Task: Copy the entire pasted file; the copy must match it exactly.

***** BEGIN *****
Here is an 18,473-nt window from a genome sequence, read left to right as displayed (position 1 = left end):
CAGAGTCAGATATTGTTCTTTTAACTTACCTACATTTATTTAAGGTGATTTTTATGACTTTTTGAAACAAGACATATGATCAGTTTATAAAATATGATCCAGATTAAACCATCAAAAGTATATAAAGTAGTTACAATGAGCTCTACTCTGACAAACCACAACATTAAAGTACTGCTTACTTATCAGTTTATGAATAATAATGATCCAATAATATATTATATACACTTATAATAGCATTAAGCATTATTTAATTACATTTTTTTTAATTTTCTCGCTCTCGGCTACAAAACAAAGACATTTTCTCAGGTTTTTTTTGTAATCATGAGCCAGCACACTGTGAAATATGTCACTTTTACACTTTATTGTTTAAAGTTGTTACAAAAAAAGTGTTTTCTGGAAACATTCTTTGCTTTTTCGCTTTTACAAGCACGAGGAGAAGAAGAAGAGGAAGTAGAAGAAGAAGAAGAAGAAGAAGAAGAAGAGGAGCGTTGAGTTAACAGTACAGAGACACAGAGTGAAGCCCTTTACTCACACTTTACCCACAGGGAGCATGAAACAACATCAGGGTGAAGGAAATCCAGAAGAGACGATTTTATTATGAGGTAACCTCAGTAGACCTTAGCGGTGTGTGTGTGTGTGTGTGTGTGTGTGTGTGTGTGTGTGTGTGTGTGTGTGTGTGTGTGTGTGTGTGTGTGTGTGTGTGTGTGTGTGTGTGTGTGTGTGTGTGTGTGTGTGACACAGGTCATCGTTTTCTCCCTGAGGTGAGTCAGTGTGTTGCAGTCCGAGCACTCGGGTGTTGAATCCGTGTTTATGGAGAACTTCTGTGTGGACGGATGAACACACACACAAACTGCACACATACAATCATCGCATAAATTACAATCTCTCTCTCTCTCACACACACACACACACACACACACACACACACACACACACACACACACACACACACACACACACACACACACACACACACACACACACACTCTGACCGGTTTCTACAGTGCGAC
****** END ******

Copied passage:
Here is an 18,473-nt window from a genome sequence, read left to right as displayed (position 1 = left end):
CAGAGTCAGATATTGTTCTTTTAACTTACCTACATTTATTTAAGGTGATTTTTATGACTTTTTGAAACAAGACATATGATCAGTTTATAAAATATGATCCAGATTAAACCATCAAAAGTATATAAAGTAGTTACAATGAGCTCTACTCTGACAAACCACAACATTAAAGTACTGCTTACTTATCAGTTTATGAATAATAATGATCCAATAATATATTATATACACTTATAATAGCATTAAGCATTATTTAATTACATTTTTTTTAATTTTCTCGCTCTCGGCTACAAAACAAAGACATTTTCTCAGGTTTTTTTTGTAATCATGAGCCAGCACACTGTGAAATATGTCACTTTTACACTTTATTGTTTAAAGTTGTTACAAAAAAAGTGTTTTCTGGAAACATTCTTTGCTTTTTCGCTTTTACAAGCACGAGGAGAAGAAGAAGAGGAAGTAGAAGAAGAAGAAGAAGAAGAAGAAGAAGAGGAGCGTTGAGTTAACAGTACAGAGACACAGAGTGAAGCCCTTTACTCACACTTTACCCACAGGGAGCATGAAACAACATCAGGGTGAAGGAAATCCAGAAGAGACGATTTTATTATGAGGTAACCTCAGTAGACCTTAGCGGTGTGTGTGTGTGTGTGTGTGTGTGTGTGTGTGTGTGTGTGTGTGTGTGTGTGTGTGTGTGTGTGTGTGTGTGTGTGTGTGTGTGTGTGTGTGTGTGTGTGTGTGTGTGTGACACAGGTCATCGTTTTCTCCCTGAGGTGAGTCAGTGTGTTGCAGTCCGAGCACTCGGGTGTTGAATCCGTGTTTATGGAGAACTTCTGTGTGGACGGATGAACACACACACAAACTGCACACATACAATCATCGCATAAATTACAATCTCTCTCTCTCTCACACACACACACACACACACACACACACACACACACACACACACACACACACACACACACACACACACACACACACACACACACACACACTCTGACCGGTTTCTACAGTGCGAC